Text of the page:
The book is made out of some sort of cloth, a little worse for wear, and the pages have a yellowish-brown tinge … it’s just glorious. I could easily get hooked on buying old books. And this little speller, for grades second through seventh, has some real gems, such as this page:


Old Book Indian



and I don’t know about you, but I didn’t sew, wash clothes or iron when I was in second grade.


Old Book Days of the Week


Each section has a message for the kids of that age. To the third grade children it says the following:

“The smallest word has some unguarded spot,

And danger lurks in i without a dot.    

– Oliver Wendell Holmes

Did you ever think what a wonderful thing a written word is? You join a few letters on paper and the word tells somebody else what idea is in your mind. Be sure that you join the right letters. If you look out for the “unguarded spot” in each word in the Third Grade, you will soon be able to use these wonderful tools in an independent way. Form the right habit now


The second grader who owned this book in 1922? Her name was Gladys Cook. She even signed her book:


Old Book signature


Some other tings I found in it that you probably wouldn’t find in our present day school books were:

  • Cookie spelled “cooky”
  • Mention of a stick of candy that only costs one cent
  • Ninepin
  • Iceman
  • A queer game

Finding a ninety-three-year-old school book like this makes me wonder what people ninety-three years from now will find from our school books that strike them as strange. Maybe the fact that we had physical books?! While I have a Kindle and love the convenience, there’s nothing like holding an actual book in your hands.

After this find, I may have to search for more old books in estate sales and antique stores. This is, by far, the oldest book on my shelf at the moment. Do you own any old books?

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Cultivating Thought

One of my favorite places to eat is Chipotle, mainly because I love their burrito bowls. They also have had some pretty cool advertising, with an app game and a haunting infomercial set to the song Pure Imagination. However, the thing I most admire about their brand image is their Cultivating Thought literary packaging.

Literary packaging.

Chipotle’s cups and bags display original writing from comedians, thought leaders and authors, illustrated by different artists. That’s pretty cool. Most the bags and cups I get from restaurants have the brand name or advertising of some sort. Not literature. And in a world full of advertisement, from our phones to our clothing, it’s pretty cool to see a company do something original and creative like this.

Must a cup, or bag, suffer an existence that is limited to just one humble purpose, defined merely by its simple function?

Chipotle’s goal with this initiative:

We’re hoping this will allow people to connect with the musings of these writers with whom they may or may not be familiar and create a moment of analog pause in a digital world, provoking introspection or inspiration, and maybe a little laughter.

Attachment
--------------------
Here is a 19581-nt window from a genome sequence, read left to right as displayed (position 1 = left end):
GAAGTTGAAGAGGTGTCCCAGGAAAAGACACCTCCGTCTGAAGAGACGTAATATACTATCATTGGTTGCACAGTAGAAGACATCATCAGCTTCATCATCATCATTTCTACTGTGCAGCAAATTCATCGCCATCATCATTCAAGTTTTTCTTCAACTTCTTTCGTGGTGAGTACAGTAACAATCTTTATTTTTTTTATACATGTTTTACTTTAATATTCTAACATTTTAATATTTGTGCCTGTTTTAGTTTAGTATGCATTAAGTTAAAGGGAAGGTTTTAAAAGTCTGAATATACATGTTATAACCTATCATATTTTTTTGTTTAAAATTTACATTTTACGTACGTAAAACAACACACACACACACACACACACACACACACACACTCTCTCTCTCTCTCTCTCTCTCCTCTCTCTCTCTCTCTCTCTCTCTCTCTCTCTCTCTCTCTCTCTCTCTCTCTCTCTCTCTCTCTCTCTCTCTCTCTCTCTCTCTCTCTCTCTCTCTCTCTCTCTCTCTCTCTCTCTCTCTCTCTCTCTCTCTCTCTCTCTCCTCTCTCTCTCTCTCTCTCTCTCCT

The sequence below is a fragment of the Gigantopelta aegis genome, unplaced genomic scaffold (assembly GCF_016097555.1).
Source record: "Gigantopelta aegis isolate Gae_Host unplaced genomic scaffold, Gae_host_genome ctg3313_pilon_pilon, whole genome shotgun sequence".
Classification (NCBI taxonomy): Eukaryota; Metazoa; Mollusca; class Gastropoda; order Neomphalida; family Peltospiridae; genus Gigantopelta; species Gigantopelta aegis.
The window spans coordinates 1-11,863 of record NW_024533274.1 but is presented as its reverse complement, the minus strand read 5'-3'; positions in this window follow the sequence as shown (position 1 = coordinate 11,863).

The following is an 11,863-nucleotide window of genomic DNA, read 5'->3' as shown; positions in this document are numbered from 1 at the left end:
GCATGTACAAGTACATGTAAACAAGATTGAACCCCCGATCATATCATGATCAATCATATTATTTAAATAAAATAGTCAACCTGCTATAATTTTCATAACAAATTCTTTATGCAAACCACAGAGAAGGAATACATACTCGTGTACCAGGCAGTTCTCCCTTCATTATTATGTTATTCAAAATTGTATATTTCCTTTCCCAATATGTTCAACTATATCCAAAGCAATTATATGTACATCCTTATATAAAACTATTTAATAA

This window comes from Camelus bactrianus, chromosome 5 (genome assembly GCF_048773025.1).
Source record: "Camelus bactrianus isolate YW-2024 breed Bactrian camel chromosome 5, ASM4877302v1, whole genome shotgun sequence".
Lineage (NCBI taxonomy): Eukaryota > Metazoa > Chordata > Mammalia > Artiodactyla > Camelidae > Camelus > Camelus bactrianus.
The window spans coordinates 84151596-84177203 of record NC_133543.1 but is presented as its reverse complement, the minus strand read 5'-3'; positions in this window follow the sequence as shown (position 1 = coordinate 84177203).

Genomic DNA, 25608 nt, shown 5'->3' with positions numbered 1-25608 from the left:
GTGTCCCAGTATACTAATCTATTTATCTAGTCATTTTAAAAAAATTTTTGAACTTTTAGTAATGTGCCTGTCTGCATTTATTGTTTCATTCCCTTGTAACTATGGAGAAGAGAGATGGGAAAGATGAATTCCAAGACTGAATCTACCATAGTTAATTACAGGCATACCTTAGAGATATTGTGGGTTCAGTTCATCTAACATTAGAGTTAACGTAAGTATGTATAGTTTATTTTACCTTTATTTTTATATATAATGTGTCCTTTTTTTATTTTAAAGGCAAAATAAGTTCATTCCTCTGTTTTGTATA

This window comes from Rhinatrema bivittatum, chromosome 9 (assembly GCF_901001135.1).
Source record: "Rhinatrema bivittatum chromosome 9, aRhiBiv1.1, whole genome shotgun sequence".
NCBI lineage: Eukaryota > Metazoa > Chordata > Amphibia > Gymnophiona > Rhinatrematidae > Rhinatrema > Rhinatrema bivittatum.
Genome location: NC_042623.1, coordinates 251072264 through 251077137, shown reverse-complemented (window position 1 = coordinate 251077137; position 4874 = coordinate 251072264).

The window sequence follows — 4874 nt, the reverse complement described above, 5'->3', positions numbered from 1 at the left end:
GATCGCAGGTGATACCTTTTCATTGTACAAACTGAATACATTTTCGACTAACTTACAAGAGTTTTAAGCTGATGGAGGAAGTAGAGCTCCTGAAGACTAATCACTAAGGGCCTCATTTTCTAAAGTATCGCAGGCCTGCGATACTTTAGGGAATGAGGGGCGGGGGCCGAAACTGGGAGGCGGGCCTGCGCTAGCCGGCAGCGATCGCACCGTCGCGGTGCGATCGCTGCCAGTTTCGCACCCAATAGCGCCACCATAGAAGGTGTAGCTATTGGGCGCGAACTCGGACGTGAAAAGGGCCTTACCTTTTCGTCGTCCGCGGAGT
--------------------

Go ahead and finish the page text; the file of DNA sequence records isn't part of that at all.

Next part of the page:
My  bag had something from the Joy Luck Club best-selling author Amy Tan.

Amy Tan Punched


I couldn’t help but Tweet about it, and of course, they responded, because they are killin’ it on social media.


I fed both my body AND my mind at Chipotle. Can’t say that of many places!! (and no, I was not paid or asked to support Chipotle, and I bought my own meal. I WISH I could advertise for them!)

Have you seen any brand take this kind of stance with literature?

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The 5-Year Journal

In February, I bought a book called Q&A a Day: 5-Year Journal.


It has 365 pages with a different question/writing prompt for each day and lined response areas for five years-worth of answers. You can see over time how your answers have changed … or haven’t. I’ve been wanting to do this for a while, because I love the idea of seeing my answers over five years, but I decided to hold off starting until yesterday, my birthday.

The question for April 21 was “What do you want to say when someone asks ‘What do you do?'”

I’ve wanted to be a lot of things over the years. I wanted to be Dr. Quinn, Medicine Woman for a while. I really wanted to be a doctor for a while, and I still think about that often. I also find veterinary medicine appealing.  However, my official answer is one that has stayed pretty consistently the same throughout most of my life: I want to say I’m a writer, an author, that I have a published book. Despite this being an almost life-long desire, I haven’t set goals or moved forward much in pursuit of this. And that’s disappointing, but all is not lost. I am a writer. I have published a short story. My time isn’t done yet, I can still do this. Right?

I’ll be interested to see what my answer is to this next year. And the year after that. And five years from now.

What about you? What’s your answer?

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Jodi Picoult Tweeted Me!

Last week I sent out Tweets to about 15 best-selling authors asking them the same three questions, and the only one who responded was Jodie Picoult. But … Jodi Picoult! I had a total fan girl moment.



This was really exciting for many reasons. One of those being that the book she’s currently reading is one I’ve read, All The Light We Cannot See, and it’s a beautifully written book. It has a rather unique story line, following a young, blind French girl and an orphaned German boy during WW II.


Jodi Picoult though … she’s an amazing author. A MASTER storyteller! And I happened to have read her most recent book, Leaving Time, which was one of those books I devoured. It intertwined the study of elephants with a young girl’s search for her missing mother. I learned so much about elephants. They are fascinating, intelligent and empathetic mammals. I’ve always been impressed by elephants, but I learned so much more about them in this book.